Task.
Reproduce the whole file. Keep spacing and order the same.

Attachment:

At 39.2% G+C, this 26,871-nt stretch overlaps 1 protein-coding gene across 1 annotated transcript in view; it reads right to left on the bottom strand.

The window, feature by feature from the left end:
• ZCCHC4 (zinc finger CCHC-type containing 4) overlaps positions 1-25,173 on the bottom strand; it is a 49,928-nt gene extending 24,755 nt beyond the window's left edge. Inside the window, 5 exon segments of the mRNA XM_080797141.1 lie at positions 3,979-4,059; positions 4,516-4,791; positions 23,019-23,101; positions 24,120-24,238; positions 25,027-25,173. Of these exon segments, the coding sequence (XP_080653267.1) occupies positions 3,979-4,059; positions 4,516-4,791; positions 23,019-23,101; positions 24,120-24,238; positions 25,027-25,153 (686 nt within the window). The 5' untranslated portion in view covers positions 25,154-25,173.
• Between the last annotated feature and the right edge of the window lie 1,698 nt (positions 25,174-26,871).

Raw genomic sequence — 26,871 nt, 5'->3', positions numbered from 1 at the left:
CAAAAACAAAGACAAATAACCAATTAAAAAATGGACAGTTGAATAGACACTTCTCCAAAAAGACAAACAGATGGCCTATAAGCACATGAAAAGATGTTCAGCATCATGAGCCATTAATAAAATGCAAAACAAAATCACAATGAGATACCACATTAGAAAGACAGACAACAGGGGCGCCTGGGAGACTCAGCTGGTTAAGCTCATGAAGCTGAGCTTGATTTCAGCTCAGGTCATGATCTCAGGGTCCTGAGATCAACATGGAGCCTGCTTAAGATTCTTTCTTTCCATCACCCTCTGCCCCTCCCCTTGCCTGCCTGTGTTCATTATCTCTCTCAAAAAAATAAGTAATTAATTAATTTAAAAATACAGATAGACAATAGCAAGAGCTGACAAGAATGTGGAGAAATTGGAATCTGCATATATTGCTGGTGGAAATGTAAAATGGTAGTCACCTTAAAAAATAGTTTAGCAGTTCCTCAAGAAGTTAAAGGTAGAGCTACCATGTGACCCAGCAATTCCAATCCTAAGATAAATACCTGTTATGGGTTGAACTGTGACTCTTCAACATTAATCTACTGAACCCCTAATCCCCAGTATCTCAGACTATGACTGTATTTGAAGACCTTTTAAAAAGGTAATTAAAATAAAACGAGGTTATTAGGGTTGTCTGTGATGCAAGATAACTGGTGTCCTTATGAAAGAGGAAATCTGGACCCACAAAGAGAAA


At 39.2% G+C, this 26,871-nt stretch overlaps 1 protein-coding gene across 1 annotated transcript in view; it reads right to left on the bottom strand.

The window, feature by feature from the left end:
• ZCCHC4 (zinc finger CCHC-type containing 4) overlaps positions 1-25,173 on the bottom strand; it is a 49,928-nt gene extending 24,755 nt beyond the window's left edge. Inside the window, 5 exon segments of the mRNA XM_080797141.1 lie at positions 3,979-4,059; positions 4,516-4,791; positions 23,019-23,101; positions 24,120-24,238; positions 25,027-25,173. Of these exon segments, the coding sequence (XP_080653267.1) occupies positions 3,979-4,059; positions 4,516-4,791; positions 23,019-23,101; positions 24,120-24,238; positions 25,027-25,153 (686 nt within the window). The 5' untranslated portion in view covers positions 25,154-25,173.
• Between the last annotated feature and the right edge of the window lie 1,698 nt (positions 25,174-26,871).

Raw genomic sequence — 26,871 nt, 5'->3', positions numbered from 1 at the left:
CAAAAACAAAGACAAATAACCAATTAAAAAATGGACAGTTGAATAGACACTTCTCCAAAAAGACAAACAGATGGCCTATAAGCACATGAAAAGATGTTCAGCATCATGAGCCATTAATAAAATGCAAAACAAAATCACAATGAGATACCACATTAGAAAGACAGACAACAGGGGCGCCTGGGAGACTCAGCTGGTTAAGCTCATGAAGCTGAGCTTGATTTCAGCTCAGGTCATGATCTCAGGGTCCTGAGATCAACATGGAGCCTGCTTAAGATTCTTTCTTTCCATCACCCTCTGCCCCTCCCCTTGCCTGCCTGTGTTCATTATCTCTCTCAAAAAAATAAGTAATTAATTAATTTAAAAATACAGATAGACAATAGCAAGAGCTGACAAGAATGTGGAGAAATTGGAATCTGCATATATTGCTGGTGGAAATGTAAAATGGTAGTCACCTTAAAAAATAGTTTAGCAGTTCCTCAAGAAGTTAAAGGTAGAGCTACCATGTGACCCAGCAATTCCAATCCTAAGATAAATACCTGTTATGGGTTGAACTGTGACTCTTCAACATTAATCTACTGAACCCCTAATCCCCAGTATCTCAGACTATGACTGTATTTGAAGACCTTTTAAAAAGGTAATTAAAATAAAACGAGGTTATTAGGGTTGTCTGTGATGCAAGATAACTGGTGTCCTTATGAAAGAGGAAATCTGGACCCACAAAGAGAAA